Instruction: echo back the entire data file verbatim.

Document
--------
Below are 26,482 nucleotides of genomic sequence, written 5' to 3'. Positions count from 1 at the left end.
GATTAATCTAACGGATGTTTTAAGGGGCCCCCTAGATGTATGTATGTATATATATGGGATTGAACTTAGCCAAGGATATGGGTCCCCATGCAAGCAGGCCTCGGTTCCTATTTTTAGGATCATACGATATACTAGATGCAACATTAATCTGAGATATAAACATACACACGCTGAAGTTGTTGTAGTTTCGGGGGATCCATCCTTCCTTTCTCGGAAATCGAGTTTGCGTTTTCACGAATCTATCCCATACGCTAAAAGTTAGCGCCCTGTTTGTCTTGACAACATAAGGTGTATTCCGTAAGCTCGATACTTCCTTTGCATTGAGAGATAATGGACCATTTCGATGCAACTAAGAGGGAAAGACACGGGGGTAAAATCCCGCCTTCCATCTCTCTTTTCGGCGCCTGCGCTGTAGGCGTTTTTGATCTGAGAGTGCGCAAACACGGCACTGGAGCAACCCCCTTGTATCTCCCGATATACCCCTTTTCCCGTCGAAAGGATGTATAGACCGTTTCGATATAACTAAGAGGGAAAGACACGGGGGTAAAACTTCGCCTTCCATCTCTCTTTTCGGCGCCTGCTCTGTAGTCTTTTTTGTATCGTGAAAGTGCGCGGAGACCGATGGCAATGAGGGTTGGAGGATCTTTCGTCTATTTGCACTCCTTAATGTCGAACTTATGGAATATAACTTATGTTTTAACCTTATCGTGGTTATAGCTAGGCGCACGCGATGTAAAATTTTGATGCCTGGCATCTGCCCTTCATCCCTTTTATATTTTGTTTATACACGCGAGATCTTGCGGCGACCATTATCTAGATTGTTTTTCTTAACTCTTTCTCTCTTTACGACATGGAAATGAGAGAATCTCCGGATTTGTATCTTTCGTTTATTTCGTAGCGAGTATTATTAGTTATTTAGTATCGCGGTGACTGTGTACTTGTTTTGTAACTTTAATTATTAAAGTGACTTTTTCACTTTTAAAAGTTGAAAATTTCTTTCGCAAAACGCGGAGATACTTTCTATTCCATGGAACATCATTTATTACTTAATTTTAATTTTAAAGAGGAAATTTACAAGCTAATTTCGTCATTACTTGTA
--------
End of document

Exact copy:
Below are 26,482 nucleotides of genomic sequence, written 5' to 3'. Positions count from 1 at the left end.
GATTAATCTAACGGATGTTTTAAGGGGCCCCCTAGATGTATGTATGTATATATATGGGATTGAACTTAGCCAAGGATATGGGTCCCCATGCAAGCAGGCCTCGGTTCCTATTTTTAGGATCATACGATATACTAGATGCAACATTAATCTGAGATATAAACATACACACGCTGAAGTTGTTGTAGTTTCGGGGGATCCATCCTTCCTTTCTCGGAAATCGAGTTTGCGTTTTCACGAATCTATCCCATACGCTAAAAGTTAGCGCCCTGTTTGTCTTGACAACATAAGGTGTATTCCGTAAGCTCGATACTTCCTTTGCATTGAGAGATAATGGACCATTTCGATGCAACTAAGAGGGAAAGACACGGGGGTAAAATCCCGCCTTCCATCTCTCTTTTCGGCGCCTGCGCTGTAGGCGTTTTTGATCTGAGAGTGCGCAAACACGGCACTGGAGCAACCCCCTTGTATCTCCCGATATACCCCTTTTCCCGTCGAAAGGATGTATAGACCGTTTCGATATAACTAAGAGGGAAAGACACGGGGGTAAAACTTCGCCTTCCATCTCTCTTTTCGGCGCCTGCTCTGTAGTCTTTTTTGTATCGTGAAAGTGCGCGGAGACCGATGGCAATGAGGGTTGGAGGATCTTTCGTCTATTTGCACTCCTTAATGTCGAACTTATGGAATATAACTTATGTTTTAACCTTATCGTGGTTATAGCTAGGCGCACGCGATGTAAAATTTTGATGCCTGGCATCTGCCCTTCATCCCTTTTATATTTTGTTTATACACGCGAGATCTTGCGGCGACCATTATCTAGATTGTTTTTCTTAACTCTTTCTCTCTTTACGACATGGAAATGAGAGAATCTCCGGATTTGTATCTTTCGTTTATTTCGTAGCGAGTATTATTAGTTATTTAGTATCGCGGTGACTGTGTACTTGTTTTGTAACTTTAATTATTAAAGTGACTTTTTCACTTTTAAAAGTTGAAAATTTCTTTCGCAAAACGCGGAGATACTTTCTATTCCATGGAACATCATTTATTACTTAATTTTAATTTTAAAGAGGAAATTTACAAGCTAATTTCGTCATTACTTGTA